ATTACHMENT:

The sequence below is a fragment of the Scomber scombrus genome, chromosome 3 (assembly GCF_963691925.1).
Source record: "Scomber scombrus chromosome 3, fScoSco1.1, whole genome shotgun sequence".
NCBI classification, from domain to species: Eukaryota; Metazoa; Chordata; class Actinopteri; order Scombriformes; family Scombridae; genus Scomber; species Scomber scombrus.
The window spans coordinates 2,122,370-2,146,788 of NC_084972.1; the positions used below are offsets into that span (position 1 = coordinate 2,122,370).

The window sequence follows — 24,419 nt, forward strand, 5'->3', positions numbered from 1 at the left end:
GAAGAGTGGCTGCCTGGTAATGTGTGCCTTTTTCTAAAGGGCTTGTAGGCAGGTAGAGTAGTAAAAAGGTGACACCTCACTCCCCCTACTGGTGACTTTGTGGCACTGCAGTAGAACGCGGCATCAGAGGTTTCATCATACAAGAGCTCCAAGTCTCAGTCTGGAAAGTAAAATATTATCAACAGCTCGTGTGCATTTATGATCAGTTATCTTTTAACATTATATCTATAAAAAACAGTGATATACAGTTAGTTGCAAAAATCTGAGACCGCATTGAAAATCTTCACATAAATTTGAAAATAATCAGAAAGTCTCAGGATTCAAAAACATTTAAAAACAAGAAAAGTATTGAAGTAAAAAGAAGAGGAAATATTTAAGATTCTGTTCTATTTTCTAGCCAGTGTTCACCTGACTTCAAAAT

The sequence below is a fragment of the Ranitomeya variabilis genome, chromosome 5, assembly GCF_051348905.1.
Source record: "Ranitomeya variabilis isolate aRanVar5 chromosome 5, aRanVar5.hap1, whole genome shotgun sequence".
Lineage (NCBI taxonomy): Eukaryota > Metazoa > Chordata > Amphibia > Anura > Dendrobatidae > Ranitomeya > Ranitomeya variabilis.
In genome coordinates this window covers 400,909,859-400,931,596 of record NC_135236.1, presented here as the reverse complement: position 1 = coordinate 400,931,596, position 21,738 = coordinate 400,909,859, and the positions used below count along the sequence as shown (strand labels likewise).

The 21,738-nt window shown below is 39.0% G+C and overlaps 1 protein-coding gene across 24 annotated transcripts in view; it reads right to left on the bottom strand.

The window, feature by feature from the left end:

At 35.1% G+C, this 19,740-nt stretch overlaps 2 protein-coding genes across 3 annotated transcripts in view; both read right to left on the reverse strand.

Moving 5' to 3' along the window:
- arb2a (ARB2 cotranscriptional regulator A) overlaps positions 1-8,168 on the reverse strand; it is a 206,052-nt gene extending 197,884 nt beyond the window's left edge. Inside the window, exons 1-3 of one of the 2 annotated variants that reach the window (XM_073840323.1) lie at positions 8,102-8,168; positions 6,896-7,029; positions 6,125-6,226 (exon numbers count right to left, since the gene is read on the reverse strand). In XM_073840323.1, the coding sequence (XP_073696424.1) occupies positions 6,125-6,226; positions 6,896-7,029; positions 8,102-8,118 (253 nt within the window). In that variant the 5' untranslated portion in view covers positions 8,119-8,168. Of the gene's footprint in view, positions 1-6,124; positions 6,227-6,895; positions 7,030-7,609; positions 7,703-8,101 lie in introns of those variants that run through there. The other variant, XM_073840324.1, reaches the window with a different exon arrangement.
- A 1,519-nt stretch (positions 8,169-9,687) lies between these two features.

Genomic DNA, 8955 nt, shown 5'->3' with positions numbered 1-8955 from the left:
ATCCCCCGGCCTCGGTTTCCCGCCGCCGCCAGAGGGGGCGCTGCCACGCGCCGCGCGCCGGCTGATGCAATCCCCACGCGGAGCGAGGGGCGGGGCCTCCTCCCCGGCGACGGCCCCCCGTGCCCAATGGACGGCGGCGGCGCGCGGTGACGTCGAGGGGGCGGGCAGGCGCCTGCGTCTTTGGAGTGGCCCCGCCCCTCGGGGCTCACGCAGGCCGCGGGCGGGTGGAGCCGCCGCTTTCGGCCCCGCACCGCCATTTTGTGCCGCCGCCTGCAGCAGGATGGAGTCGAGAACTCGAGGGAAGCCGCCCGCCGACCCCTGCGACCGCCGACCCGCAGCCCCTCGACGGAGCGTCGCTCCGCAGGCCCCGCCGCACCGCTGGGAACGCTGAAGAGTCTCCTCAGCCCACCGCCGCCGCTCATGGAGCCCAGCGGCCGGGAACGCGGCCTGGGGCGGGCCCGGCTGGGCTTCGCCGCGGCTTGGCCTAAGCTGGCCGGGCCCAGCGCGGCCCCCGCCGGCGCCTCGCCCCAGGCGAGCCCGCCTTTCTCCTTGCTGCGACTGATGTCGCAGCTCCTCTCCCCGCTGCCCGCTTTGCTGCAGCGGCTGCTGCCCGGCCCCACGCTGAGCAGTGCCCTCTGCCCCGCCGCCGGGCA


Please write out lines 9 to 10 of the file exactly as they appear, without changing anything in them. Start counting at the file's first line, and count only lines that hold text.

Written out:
Lineage (NCBI taxonomy): Eukaryota > Metazoa > Chordata > Amphibia > Anura > Dendrobatidae > Ranitomeya > Ranitomeya variabilis.
In genome coordinates this window covers 400,909,859-400,931,596 of record NC_135236.1, presented here as the reverse complement: position 1 = coordinate 400,931,596, position 21,738 = coordinate 400,909,859, and the positions used below count along the sequence as shown (strand labels likewise).